HCC chairman Dai Davies has called for a ’free and unfettered’ post-Brexit trade deal and for the industry to become resilient, agile and adaptable in an era of ’new challenges’.
The Welsh red meat industry must show the ‘greatest resilience, agility and adaptability’ in a likely volatile 12 months that will bring both new hope and new challenges, according to Dai Davies, chairman of the Wales-based red meat promotion agency, Hybu Cig Cymru.
Looking back he said the year had seen the most dramatic political change in his career and one that would shape the red meat industry and the Welsh way of life for decades to come.
In his final New Year message before retiring from his HCC role in April, Mr. Davies called for a ‘free and unfettered’ trade deal to be negotiated with Europe as part of the Brexit settlement and for the future of the Protected Geographical Designation Welsh Lamb and Welsh Beef brandings to be positively confirmed.
“I make no apologies for continuing to emphasise just how important European trade is to our industry or repeating the crucial message that Welsh Lamb, in particular, is very highly dependent on European exports” added Mr Davies.
“Around a third of the Welsh lamb flock is consumed ‘tariff free’ inside the EU. It is vital that any post-Brexit deal protects our access to these countries and does not allow for more cheap imports to the UK market.”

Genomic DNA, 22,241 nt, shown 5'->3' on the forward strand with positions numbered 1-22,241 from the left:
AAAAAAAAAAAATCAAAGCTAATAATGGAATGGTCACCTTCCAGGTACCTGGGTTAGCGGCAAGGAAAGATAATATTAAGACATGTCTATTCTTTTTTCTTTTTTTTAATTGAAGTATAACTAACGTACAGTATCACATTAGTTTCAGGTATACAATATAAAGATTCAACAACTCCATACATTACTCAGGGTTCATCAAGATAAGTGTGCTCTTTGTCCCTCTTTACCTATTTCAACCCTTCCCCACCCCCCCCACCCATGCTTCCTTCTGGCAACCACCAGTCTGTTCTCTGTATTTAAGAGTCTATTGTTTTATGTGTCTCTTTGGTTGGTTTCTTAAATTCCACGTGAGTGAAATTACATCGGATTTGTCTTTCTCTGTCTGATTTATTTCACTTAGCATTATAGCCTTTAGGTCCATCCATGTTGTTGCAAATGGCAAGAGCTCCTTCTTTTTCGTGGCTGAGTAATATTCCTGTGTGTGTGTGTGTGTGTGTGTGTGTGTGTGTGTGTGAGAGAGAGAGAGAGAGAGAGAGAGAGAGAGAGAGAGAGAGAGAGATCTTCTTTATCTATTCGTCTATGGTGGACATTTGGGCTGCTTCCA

Mr Davies also praised the hard work and achievements of HCC and its high-quality producer and processor stakeholders that have kept Welsh Lamb and Welsh Beef as globally recognised premium products.
“With very limited resources, certainly when compared to those of nearby competitors in England, HCC has regularly punched above its weight on a domestic and worldwide platform and I hope it continues to have the fullest backing from the industry and its partners in government to maintain the tremendous progress we have seen,” he said.
It was now a year since the red meat levy boards for Wales, England and Scotland had reached agreement on a fairer distribution of funds, and demanded that 2017 be the year when these proposals were put into action.
“Because of the way the industry is structured, about £1 million a year is unfairly lost to Wales.
“This is money that we and our stakeholders could use here in Wales to invest in and develop the industry in the post-Brexit climate, help farmers to produce cost-effectively and promote our premium home grown lamb, beef and pork products with the specialist talents that we have developed here at HCC and in Wales in recent years.
“If there is one thing I would like to see achieved before I step down after six years as chairman, it is a levy system which is fair to Wales and the unqualified handing over of the lost £1m plus per year for us to spend strategically and cost effectively within Wales.”